In this situation, the defendant-respondent does not even have the right to know the name and/or identity of the complainant. Odd legal situations can also arise. For example, the complainant may not even be someone who has actual standing to sue. In other words, it is quite possible for, say, a male to file a third-party charge alleging that discrimination exists against one or more female employees of the same company. Yet, that same male could never get past the courthouse door, so to speak, if he were to raise that assertion as the basis for litigation. The females would have to bring the action.

Consistent with its stated mission under Title VII of the Civil Rights Act of 1964 and relevant regulations, the EEOC could take on the task for him as the result of information gleaned from an earlier investigation of the man's assertions of company bias against women. And still the original complainant's identity would remain a secret.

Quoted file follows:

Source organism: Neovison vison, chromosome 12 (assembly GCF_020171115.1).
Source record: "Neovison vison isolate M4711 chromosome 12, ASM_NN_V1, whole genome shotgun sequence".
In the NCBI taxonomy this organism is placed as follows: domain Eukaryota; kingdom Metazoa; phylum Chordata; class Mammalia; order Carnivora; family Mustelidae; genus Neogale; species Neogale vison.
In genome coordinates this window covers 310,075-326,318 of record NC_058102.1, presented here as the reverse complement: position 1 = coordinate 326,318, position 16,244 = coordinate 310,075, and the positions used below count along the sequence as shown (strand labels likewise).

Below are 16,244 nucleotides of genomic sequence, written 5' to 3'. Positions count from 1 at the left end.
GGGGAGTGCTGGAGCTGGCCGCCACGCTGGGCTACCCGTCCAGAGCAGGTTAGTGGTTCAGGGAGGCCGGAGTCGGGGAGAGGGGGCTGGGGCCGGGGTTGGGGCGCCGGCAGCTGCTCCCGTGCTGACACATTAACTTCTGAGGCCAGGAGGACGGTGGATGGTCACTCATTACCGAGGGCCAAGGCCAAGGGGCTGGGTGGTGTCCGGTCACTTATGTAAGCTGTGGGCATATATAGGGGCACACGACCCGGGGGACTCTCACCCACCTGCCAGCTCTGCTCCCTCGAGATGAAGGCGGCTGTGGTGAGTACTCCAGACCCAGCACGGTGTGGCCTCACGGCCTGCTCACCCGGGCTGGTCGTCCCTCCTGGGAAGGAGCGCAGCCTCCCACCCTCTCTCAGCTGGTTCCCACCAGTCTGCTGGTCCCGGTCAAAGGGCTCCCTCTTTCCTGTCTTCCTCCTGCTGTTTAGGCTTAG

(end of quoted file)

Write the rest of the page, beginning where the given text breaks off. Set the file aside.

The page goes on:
Although only a minimal amount of detail is necessary when a claim is first initiated, if the written claim of discrimination is later considered inadequate in its specificity or if additional instances that purportedly prove the point are found, the individual has only to amend the original charge or allow the EEOC to do same. Therefore, it is possible for an initially minimal charge of discrimination to grow during the course of processing. As the claim expands, so may the potential investigation. Increasing quantities of information may be requested under threat of subpoena. And the defendant-respondent quickly loses any vestige of control over the outcome (sometimes regardless of the merits of the original matter).